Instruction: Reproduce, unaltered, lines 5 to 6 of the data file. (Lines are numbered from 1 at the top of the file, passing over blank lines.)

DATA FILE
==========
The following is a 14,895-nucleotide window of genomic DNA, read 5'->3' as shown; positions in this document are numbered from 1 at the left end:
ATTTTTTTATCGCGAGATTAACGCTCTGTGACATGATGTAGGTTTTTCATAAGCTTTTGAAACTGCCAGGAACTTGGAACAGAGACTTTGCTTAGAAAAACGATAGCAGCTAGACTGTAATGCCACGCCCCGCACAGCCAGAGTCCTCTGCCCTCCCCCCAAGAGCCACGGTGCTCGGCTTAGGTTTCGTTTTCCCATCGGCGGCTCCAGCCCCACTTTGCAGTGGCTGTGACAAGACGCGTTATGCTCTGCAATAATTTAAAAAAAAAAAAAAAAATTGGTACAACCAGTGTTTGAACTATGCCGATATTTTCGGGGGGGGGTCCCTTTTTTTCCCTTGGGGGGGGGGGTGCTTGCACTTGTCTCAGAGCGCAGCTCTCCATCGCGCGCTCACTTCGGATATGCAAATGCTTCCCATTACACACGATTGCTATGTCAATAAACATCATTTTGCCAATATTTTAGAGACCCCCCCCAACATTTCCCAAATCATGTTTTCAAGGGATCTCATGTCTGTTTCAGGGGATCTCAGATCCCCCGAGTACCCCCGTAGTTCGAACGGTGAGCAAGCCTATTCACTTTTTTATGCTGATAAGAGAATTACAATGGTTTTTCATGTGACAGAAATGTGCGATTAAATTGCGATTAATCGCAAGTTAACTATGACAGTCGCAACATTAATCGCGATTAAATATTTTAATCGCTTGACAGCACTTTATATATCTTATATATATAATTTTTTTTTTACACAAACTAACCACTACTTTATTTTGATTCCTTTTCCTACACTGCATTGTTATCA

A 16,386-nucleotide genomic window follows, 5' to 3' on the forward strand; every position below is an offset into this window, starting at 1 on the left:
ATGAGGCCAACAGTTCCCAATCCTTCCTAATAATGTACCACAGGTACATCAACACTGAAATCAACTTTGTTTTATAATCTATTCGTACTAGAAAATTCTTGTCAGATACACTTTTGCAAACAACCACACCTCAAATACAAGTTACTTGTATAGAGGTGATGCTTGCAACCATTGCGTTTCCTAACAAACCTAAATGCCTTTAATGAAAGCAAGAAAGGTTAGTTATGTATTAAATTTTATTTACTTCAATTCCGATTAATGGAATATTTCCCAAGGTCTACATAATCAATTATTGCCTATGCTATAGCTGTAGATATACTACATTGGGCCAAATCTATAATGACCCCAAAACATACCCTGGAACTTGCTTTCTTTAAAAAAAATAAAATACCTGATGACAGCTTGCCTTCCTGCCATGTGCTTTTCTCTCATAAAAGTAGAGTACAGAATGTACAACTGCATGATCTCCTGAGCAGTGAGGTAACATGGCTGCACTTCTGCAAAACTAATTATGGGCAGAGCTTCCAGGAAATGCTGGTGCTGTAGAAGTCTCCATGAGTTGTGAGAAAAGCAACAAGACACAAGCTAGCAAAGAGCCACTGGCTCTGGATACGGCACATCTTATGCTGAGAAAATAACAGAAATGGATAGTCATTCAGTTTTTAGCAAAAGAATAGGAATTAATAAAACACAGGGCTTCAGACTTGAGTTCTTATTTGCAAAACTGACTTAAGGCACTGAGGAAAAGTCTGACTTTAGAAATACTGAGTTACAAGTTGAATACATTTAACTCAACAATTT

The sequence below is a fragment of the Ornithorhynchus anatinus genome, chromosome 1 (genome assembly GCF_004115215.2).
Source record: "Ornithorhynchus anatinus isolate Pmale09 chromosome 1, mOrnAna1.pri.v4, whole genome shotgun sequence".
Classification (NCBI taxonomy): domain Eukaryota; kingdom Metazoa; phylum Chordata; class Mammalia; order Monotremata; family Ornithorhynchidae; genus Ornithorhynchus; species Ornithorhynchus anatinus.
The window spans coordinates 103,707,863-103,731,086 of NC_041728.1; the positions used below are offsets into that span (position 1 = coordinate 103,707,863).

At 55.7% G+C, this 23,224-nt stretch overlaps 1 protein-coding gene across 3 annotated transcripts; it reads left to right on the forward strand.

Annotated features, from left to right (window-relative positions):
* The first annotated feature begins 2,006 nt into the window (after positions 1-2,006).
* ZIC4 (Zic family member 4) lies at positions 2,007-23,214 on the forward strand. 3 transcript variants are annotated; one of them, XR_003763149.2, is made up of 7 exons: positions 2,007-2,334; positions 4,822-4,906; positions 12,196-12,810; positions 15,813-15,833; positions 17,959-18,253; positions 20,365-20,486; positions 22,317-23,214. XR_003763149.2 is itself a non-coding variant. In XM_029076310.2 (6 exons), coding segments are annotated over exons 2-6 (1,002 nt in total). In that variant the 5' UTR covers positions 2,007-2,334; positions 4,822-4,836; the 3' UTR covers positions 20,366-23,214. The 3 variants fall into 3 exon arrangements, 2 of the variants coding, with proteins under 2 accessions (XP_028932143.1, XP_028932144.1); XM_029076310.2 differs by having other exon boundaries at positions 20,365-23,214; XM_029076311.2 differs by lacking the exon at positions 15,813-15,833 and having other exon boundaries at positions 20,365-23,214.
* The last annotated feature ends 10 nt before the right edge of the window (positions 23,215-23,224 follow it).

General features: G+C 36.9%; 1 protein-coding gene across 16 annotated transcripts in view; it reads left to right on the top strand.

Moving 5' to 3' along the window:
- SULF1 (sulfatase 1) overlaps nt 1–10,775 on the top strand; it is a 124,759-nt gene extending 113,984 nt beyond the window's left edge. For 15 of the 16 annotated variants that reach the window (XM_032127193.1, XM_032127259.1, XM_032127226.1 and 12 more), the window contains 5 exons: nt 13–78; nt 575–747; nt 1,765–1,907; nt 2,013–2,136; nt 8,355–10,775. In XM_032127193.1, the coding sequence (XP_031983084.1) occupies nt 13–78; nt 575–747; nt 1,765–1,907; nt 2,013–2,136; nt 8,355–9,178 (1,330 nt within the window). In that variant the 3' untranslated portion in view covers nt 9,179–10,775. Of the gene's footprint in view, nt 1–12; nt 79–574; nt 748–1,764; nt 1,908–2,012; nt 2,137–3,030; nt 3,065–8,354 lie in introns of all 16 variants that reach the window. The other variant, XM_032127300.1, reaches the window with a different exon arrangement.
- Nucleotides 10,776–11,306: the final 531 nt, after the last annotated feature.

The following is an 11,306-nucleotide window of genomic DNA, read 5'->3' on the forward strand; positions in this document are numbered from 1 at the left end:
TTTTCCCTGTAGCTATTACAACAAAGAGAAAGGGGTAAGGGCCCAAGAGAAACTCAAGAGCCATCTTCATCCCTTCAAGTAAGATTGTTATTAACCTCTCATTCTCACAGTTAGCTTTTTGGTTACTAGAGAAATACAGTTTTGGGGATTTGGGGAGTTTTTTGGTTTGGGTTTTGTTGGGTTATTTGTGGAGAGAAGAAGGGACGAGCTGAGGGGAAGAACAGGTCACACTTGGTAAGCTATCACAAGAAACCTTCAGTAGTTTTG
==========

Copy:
The sequence below is a fragment of the Ornithorhynchus anatinus genome, chromosome 1 (genome assembly GCF_004115215.2).
Source record: "Ornithorhynchus anatinus isolate Pmale09 chromosome 1, mOrnAna1.pri.v4, whole genome shotgun sequence".